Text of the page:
February 12, 2007 The Pump Handle 0Comment

By Celeste Monforton 

Last month, David Michaels wrote about a newly amended executive order from President Bush that gives the executive branch (through the Office of Management & Budget) more control over the work of federal agencies. This order seems designed to constrain the regulatory activities of federal agencies like EPA, FDA, and OSHA in fulfilling their Congressionally mandated duties – protecting us from hazards in our air, food, and workplaces. It places additional burdens on agencies attempting to issue new regulations or guidance, and it gives the OMB more authority over the agencies’ rulemaking. (For more details, see OMB Watch’s analysis.)

Members of Congress also seem to be concerned about this move to place more regulatory power with the executive branch. Tomorrow, the House Committee on Science & Technology will hold a hearing entitled “Amending Executive Order 12866: Good Governance or Regulatory Usurpation?

One of major concerns that health and safety advocates have about this executive order is the scope of the activities that will become subject to the new requirements. The order applies to “significant guidance documents” as well as to regulatory action, and that category could be interpreted to apply to much of what agencies produce. In its comments (PDF) on a related OMB document called “Proposed Bulletin on Good Guidance Practices,” the group Citizens for Sensible Safeguards noted that “significant guidance documents” could include a wide range of materials, including an EPA database that provides the public with risk information on toxic chemicals, an EPA website that gives water utility companies information on removing arsenic from drinking water, and USDA’s advice to consumers about proper temperatures for cooking meat.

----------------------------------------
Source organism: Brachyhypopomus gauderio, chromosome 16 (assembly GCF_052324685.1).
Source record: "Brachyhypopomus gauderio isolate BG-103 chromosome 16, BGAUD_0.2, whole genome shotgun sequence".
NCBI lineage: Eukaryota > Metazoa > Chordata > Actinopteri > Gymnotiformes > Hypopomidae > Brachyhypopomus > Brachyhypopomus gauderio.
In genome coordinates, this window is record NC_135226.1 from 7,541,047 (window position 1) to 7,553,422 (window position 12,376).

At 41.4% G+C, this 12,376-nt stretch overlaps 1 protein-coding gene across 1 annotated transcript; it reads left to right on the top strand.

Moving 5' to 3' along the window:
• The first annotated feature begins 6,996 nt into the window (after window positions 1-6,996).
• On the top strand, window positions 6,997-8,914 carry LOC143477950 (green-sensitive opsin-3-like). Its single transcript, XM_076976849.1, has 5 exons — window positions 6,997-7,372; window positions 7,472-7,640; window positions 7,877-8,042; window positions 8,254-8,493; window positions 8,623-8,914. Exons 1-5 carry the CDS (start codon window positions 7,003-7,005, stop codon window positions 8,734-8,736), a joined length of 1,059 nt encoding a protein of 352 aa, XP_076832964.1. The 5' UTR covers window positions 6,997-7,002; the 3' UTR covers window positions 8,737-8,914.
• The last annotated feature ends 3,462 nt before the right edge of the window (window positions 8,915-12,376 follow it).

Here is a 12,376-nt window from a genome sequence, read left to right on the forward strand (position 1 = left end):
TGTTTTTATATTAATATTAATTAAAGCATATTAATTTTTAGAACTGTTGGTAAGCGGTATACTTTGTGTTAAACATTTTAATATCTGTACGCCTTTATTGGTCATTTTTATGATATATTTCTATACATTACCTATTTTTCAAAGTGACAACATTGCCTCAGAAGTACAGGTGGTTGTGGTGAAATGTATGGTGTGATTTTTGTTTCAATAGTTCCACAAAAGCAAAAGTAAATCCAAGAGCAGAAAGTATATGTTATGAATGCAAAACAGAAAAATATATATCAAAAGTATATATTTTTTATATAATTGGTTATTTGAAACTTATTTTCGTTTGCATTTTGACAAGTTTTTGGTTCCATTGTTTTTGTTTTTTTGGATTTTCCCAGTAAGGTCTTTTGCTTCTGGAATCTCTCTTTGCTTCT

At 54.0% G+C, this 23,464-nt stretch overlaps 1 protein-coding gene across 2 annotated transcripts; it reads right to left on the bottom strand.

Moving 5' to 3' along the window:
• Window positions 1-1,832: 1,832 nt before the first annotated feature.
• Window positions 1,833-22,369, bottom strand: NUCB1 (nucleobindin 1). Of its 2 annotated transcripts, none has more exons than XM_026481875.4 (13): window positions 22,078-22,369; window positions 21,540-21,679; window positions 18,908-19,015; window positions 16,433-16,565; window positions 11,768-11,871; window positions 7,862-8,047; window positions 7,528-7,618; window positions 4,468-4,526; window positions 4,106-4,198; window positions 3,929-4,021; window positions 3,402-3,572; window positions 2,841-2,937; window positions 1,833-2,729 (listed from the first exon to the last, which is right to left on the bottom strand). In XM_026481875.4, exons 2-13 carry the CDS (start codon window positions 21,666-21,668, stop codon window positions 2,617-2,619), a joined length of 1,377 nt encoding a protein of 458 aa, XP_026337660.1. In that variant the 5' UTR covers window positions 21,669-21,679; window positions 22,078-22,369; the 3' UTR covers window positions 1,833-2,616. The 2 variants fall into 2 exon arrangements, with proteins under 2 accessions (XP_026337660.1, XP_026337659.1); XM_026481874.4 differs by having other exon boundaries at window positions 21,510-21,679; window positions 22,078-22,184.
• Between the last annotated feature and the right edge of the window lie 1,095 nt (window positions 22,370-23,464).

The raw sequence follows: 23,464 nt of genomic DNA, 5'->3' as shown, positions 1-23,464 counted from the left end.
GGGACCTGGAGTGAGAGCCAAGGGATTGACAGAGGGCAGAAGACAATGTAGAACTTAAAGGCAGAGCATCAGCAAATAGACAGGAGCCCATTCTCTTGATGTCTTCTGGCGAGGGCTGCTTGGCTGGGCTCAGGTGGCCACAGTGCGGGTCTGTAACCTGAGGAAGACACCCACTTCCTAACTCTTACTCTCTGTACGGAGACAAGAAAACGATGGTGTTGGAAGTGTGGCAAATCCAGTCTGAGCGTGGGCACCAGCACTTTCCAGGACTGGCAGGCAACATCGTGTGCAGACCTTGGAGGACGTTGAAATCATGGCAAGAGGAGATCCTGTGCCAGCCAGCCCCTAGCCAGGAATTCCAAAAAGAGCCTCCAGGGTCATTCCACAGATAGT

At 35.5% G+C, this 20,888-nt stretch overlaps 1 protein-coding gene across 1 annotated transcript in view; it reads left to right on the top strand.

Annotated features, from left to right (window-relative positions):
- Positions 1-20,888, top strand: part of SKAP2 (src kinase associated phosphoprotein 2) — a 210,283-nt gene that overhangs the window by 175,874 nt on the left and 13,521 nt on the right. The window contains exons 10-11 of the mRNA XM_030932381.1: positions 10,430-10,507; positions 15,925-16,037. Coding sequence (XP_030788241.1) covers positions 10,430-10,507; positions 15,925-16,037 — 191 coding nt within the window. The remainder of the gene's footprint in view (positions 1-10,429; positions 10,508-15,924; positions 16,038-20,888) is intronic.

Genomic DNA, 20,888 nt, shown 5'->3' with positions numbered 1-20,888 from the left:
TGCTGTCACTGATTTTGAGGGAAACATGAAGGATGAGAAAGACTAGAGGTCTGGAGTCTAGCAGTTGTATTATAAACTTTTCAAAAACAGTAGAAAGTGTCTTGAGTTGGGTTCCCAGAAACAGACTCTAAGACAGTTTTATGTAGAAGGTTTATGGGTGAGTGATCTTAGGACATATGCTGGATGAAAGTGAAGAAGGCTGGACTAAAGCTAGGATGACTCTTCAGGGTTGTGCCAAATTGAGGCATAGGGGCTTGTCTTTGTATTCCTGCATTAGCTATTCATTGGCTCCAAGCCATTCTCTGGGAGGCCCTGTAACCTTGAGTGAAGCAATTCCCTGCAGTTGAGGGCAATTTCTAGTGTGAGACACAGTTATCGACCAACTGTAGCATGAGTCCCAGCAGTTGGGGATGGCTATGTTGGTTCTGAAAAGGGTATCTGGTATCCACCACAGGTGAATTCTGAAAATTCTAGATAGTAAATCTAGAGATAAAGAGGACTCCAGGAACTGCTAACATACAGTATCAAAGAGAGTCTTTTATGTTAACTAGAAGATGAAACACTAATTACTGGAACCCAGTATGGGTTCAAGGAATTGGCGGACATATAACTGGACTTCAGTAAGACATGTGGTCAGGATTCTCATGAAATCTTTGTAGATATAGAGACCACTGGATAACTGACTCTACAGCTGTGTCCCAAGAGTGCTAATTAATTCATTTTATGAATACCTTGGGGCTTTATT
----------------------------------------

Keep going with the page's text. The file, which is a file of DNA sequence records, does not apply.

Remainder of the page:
The US Dept of Labor’s Mine Safety and Health Administration (MSHA) frequently issues guidance documents in its efforts to protect coal, metal and non-metal mineworkers from workplace safety and health hazards.  MSHA’s “program information bulletins” (PIBs) provide guidance to mine operators and miners about newly recognized hazards or offer an interpretation of MSHA policy.  These PIBs have been issued by MSHA to mine operators for decades and are a critically important tool for MSHA to get timely information to the mining community. Here two examples from the last two months:
Breathable Air Under the MINER Act
On Feb 8, 2007, MSHA issued a PIB giving mine operators information on ways to provide extended amounts of breathable air (up to 96 hours) to miners trapped underground in an emergency.  The requirement to provide additional sources of breathable air for trapped miners is required by the MINER Act of 2006 (“Mine Improvement and New Emergency Response Act of 2006”.)  The legislative language was not sufficiently specific, however, so some mine operators were confused about how to comply with the law’s requirements.  MSHA’s PIB and appendix (total 9 pages) give mine operators specific guidance and diagrams on how to store safely compressed air cylinders (which can be an explosion risk in themselves in an underground mine), create secure airlocks, bury compressed air lines, among other methods to provide trapped miners with extended supplies of breathable air. 
Hazardous Rescue Devices
On January 19, 2007, MSHA issued a PIB to alert miners and mine operators of a potentially serious hazard involving a certain self-contained self-rescue device (emergency breathing apparatus.)  The unit contains a chlorate candle which activates the oxygen when a miner starts-up the unit in an emergency.  MSHA received information that a similar device manufactured by the same company had several instances in which the chlorate candle sparked when the device was activated.  (A spark in a coal mine is a deadly combination.) MSHA’s PIB provided information to mine operators about the serial numbers and manufacturer dates of the potentially affected units.

How long would it have taken MSHA to get these guidance documents through the new layers of requirements – and how many mineworkers would have suffered from lack of information in the meantime?

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